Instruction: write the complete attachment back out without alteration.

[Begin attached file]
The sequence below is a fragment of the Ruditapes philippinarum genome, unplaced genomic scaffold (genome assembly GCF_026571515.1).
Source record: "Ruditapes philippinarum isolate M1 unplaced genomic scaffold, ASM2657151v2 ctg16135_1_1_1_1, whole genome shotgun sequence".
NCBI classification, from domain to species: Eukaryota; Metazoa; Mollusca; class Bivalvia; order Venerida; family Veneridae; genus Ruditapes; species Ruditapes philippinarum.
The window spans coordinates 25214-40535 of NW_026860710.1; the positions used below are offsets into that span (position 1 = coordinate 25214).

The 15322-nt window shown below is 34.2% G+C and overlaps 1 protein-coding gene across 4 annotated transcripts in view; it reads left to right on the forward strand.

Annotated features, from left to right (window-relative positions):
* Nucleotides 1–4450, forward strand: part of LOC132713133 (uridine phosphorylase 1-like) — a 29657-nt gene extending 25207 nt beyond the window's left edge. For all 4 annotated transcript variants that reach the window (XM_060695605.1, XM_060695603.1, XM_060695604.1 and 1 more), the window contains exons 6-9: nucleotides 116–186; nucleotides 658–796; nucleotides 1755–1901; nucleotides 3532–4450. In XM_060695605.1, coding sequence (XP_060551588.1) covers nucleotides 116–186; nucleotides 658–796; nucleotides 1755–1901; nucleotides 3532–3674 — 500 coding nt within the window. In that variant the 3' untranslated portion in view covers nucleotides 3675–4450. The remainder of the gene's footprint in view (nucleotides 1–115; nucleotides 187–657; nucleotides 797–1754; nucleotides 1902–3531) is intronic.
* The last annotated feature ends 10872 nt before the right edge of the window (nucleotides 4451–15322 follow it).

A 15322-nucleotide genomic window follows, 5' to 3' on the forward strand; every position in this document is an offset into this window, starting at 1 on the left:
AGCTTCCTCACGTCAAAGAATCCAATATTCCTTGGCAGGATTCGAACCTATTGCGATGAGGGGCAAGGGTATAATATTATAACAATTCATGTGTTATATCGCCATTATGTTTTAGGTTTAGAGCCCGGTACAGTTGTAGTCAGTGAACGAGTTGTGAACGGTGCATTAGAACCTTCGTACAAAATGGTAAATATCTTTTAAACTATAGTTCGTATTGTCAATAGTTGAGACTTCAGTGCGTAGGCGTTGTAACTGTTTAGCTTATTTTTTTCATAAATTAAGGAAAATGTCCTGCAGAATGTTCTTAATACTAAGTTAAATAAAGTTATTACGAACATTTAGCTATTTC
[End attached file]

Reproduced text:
The sequence below is a fragment of the Ruditapes philippinarum genome, unplaced genomic scaffold (genome assembly GCF_026571515.1).
Source record: "Ruditapes philippinarum isolate M1 unplaced genomic scaffold, ASM2657151v2 ctg16135_1_1_1_1, whole genome shotgun sequence".
NCBI classification, from domain to species: Eukaryota; Metazoa; Mollusca; class Bivalvia; order Venerida; family Veneridae; genus Ruditapes; species Ruditapes philippinarum.
The window spans coordinates 25214-40535 of NW_026860710.1; the positions used below are offsets into that span (position 1 = coordinate 25214).

The 15322-nt window shown below is 34.2% G+C and overlaps 1 protein-coding gene across 4 annotated transcripts in view; it reads left to right on the forward strand.

Annotated features, from left to right (window-relative positions):
* Nucleotides 1–4450, forward strand: part of LOC132713133 (uridine phosphorylase 1-like) — a 29657-nt gene extending 25207 nt beyond the window's left edge. For all 4 annotated transcript variants that reach the window (XM_060695605.1, XM_060695603.1, XM_060695604.1 and 1 more), the window contains exons 6-9: nucleotides 116–186; nucleotides 658–796; nucleotides 1755–1901; nucleotides 3532–4450. In XM_060695605.1, coding sequence (XP_060551588.1) covers nucleotides 116–186; nucleotides 658–796; nucleotides 1755–1901; nucleotides 3532–3674 — 500 coding nt within the window. In that variant the 3' untranslated portion in view covers nucleotides 3675–4450. The remainder of the gene's footprint in view (nucleotides 1–115; nucleotides 187–657; nucleotides 797–1754; nucleotides 1902–3531) is intronic.
* The last annotated feature ends 10872 nt before the right edge of the window (nucleotides 4451–15322 follow it).

A 15322-nucleotide genomic window follows, 5' to 3' on the forward strand; every position in this document is an offset into this window, starting at 1 on the left:
AGCTTCCTCACGTCAAAGAATCCAATATTCCTTGGCAGGATTCGAACCTATTGCGATGAGGGGCAAGGGTATAATATTATAACAATTCATGTGTTATATCGCCATTATGTTTTAGGTTTAGAGCCCGGTACAGTTGTAGTCAGTGAACGAGTTGTGAACGGTGCATTAGAACCTTCGTACAAAATGGTAAATATCTTTTAAACTATAGTTCGTATTGTCAATAGTTGAGACTTCAGTGCGTAGGCGTTGTAACTGTTTAGCTTATTTTTTTCATAAATTAAGGAAAATGTCCTGCAGAATGTTCTTAATACTAAGTTAAATAAAGTTATTACGAACATTTAGCTATTTC